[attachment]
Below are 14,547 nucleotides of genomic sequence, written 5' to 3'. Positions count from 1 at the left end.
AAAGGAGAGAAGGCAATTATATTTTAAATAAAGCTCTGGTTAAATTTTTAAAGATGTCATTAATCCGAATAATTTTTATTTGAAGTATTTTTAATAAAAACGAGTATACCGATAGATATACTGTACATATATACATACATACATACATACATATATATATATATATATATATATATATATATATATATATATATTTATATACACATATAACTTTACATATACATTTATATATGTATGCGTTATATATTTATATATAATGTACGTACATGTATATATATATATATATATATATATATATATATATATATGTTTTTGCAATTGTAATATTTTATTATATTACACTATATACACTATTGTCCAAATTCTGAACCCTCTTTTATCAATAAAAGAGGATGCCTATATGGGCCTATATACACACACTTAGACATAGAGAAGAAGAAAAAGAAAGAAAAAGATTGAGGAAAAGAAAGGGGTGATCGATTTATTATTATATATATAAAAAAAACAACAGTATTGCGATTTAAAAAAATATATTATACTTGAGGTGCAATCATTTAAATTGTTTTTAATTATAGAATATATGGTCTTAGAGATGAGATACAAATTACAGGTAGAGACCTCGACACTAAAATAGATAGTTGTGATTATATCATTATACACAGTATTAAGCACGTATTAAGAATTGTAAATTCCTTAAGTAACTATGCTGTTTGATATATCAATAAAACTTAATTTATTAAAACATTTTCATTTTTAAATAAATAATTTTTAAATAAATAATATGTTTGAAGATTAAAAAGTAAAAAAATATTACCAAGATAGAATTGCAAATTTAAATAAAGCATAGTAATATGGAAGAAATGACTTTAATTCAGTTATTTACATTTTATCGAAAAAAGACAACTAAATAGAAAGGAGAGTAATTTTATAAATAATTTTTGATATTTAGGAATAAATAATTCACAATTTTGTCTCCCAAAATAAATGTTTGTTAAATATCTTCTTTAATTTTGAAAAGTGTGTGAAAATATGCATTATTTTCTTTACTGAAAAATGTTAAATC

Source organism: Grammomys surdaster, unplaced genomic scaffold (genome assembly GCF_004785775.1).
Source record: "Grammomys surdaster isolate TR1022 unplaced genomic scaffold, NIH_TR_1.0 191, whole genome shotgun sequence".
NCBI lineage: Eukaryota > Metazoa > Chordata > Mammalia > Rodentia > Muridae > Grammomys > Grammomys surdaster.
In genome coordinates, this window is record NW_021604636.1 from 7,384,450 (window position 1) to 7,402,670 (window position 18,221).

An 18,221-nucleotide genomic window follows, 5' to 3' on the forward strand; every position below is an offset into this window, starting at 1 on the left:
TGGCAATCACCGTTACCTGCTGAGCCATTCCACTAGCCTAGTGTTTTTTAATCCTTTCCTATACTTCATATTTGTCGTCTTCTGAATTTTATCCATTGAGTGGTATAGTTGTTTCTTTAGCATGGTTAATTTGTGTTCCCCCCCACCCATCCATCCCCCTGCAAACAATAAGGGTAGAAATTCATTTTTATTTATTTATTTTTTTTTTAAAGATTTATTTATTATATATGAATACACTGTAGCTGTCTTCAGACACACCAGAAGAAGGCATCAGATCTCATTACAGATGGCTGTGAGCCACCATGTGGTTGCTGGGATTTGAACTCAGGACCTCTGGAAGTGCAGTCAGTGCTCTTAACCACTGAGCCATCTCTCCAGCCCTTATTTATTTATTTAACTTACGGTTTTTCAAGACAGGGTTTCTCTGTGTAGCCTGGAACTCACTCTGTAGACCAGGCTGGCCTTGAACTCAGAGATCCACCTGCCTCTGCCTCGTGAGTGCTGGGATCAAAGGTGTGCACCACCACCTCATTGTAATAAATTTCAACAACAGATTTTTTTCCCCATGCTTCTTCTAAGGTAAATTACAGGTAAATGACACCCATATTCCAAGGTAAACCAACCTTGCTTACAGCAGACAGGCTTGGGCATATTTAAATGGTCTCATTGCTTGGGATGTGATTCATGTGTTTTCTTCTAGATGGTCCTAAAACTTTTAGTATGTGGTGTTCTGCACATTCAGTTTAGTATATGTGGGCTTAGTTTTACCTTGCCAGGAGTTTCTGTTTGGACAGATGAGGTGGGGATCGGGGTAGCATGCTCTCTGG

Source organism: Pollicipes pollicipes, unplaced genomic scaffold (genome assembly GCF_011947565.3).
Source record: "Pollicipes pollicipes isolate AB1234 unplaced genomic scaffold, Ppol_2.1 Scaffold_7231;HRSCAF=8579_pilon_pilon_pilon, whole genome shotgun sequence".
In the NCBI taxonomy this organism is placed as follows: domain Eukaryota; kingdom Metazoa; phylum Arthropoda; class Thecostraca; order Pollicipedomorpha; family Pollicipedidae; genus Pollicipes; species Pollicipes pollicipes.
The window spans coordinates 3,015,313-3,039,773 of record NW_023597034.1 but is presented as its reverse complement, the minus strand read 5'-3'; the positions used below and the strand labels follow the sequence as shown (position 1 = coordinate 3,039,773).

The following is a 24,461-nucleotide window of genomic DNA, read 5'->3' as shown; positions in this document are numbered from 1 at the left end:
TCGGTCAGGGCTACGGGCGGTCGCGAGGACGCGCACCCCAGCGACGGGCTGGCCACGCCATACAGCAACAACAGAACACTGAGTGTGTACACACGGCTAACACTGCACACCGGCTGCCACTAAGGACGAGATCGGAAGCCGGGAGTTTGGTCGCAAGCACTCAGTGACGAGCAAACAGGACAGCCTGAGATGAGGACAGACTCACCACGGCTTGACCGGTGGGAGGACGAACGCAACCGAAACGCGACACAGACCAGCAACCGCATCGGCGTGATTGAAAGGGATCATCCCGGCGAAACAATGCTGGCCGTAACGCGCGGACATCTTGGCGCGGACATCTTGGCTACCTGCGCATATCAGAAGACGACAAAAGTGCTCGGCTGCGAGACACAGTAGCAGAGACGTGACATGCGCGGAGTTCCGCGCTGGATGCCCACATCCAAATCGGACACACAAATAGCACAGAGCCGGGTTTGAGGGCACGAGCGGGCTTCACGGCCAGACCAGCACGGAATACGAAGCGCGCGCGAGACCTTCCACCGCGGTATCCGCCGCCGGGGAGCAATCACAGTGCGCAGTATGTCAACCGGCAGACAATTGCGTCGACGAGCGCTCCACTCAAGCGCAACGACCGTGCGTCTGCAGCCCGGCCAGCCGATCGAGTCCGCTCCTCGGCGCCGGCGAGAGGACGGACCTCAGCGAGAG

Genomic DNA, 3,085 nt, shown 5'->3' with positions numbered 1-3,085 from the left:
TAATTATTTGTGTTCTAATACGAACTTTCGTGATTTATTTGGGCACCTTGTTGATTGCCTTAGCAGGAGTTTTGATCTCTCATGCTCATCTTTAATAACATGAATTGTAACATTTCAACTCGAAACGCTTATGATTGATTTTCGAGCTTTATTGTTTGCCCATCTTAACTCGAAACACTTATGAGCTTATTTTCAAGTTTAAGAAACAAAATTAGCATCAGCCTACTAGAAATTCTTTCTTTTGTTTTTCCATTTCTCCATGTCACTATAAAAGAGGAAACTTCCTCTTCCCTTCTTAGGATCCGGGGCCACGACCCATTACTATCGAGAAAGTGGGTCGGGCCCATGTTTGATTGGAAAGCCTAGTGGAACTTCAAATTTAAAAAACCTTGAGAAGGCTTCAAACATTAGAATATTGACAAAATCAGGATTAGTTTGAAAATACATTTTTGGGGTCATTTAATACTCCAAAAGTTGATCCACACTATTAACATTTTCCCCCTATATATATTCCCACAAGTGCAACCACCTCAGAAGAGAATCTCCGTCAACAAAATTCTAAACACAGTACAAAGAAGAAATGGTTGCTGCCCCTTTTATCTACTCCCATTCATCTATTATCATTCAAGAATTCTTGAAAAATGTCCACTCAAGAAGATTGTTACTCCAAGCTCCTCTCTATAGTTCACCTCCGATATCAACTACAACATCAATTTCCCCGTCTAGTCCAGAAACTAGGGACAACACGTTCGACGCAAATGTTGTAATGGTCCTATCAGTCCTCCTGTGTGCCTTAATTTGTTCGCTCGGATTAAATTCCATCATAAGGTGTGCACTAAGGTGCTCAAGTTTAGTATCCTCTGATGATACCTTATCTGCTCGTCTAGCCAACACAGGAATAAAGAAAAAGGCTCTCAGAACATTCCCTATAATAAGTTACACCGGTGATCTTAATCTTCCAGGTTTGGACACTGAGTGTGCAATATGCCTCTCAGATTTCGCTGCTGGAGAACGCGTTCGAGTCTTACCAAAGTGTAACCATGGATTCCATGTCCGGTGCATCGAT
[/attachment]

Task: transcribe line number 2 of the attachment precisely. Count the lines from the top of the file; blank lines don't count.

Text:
AAAGGAGAGAAGGCAATTATATTTTAAATAAAGCTCTGGTTAAATTTTTAAAGATGTCATTAATCCGAATAATTTTTATTTGAAGTATTTTTAATAAAAACGAGTATACCGATAGATATACTGTACATATATACATACATACATACATACATATATATATATATATATATATATATATATATATATATATATATTTATATACACATATAACTTTACATATACATTTATATATGTATGCGTTATATATTTATATATAATGTACGTACATGTATATATATATATATATATATATATATATATATATATATGTTTTTGCAATTGTAATATTTTATTATATTACACTATATACACTATTGTCCAAATTCTGAACCCTCTTTTATCAATAAAAGAGGATGCCTATATGGGCCTATATACACACACTTAGACATAGAGAAGAAGAAAAAGAAAGAAAAAGATTGAGGAAAAGAAAGGGGTGATCGATTTATTATTATATATATAAAAAAAACAACAGTATTGCGATTTAAAAAAATATATTATACTTGAGGTGCAATCATTTAAATTGTTTTTAATTATAGAATATATGGTCTTAGAGATGAGATACAAATTACAGGTAGAGACCTCGACACTAAAATAGATAGTTGTGATTATATCATTATACACAGTATTAAGCACGTATTAAGAATTGTAAATTCCTTAAGTAACTATGCTGTTTGATATATCAATAAAACTTAATTTATTAAAACATTTTCATTTTTAAATAAATAATTTTTAAATAAATAATATGTTTGAAGATTAAAAAGTAAAAAAATATTACCAAGATAGAATTGCAAATTTAAATAAAGCATAGTAATATGGAAGAAATGACTTTAATTCAGTTATTTACATTTTATCGAAAAAAGACAACTAAATAGAAAGGAGAGTAATTTTATAAATAATTTTTGATATTTAGGAATAAATAATTCACAATTTTGTCTCCCAAAATAAATGTTTGTTAAATATCTTCTTTAATTTTGAAAAGTGTGTGAAAATATGCATTATTTTCTTTACTGAAAAATGTTAAATC